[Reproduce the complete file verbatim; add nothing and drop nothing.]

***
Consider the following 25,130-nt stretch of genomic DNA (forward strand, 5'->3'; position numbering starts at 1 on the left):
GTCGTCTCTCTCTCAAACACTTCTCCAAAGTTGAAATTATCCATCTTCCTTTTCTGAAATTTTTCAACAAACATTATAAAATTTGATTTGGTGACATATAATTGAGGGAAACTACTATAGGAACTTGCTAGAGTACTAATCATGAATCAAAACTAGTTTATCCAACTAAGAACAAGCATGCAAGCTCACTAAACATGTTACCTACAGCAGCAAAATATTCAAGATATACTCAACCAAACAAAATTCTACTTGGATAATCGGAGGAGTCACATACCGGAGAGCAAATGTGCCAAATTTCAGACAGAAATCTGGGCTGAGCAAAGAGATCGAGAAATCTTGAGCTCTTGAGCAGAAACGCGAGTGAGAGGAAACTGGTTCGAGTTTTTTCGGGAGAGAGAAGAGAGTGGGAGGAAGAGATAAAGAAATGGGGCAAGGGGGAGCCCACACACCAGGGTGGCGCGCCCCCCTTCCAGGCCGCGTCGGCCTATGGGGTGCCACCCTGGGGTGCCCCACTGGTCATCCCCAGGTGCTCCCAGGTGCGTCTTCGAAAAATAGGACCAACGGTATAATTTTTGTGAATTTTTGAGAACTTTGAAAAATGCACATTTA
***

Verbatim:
Consider the following 25,130-nt stretch of genomic DNA (forward strand, 5'->3'; position numbering starts at 1 on the left):
GTCGTCTCTCTCTCAAACACTTCTCCAAAGTTGAAATTATCCATCTTCCTTTTCTGAAATTTTTCAACAAACATTATAAAATTTGATTTGGTGACATATAATTGAGGGAAACTACTATAGGAACTTGCTAGAGTACTAATCATGAATCAAAACTAGTTTATCCAACTAAGAACAAGCATGCAAGCTCACTAAACATGTTACCTACAGCAGCAAAATATTCAAGATATACTCAACCAAACAAAATTCTACTTGGATAATCGGAGGAGTCACATACCGGAGAGCAAATGTGCCAAATTTCAGACAGAAATCTGGGCTGAGCAAAGAGATCGAGAAATCTTGAGCTCTTGAGCAGAAACGCGAGTGAGAGGAAACTGGTTCGAGTTTTTTCGGGAGAGAGAAGAGAGTGGGAGGAAGAGATAAAGAAATGGGGCAAGGGGGAGCCCACACACCAGGGTGGCGCGCCCCCCTTCCAGGCCGCGTCGGCCTATGGGGTGCCACCCTGGGGTGCCCCACTGGTCATCCCCAGGTGCTCCCAGGTGCGTCTTCGAAAAATAGGACCAACGGTATAATTTTTGTGAATTTTTGAGAACTTTGAAAAATGCACATTTA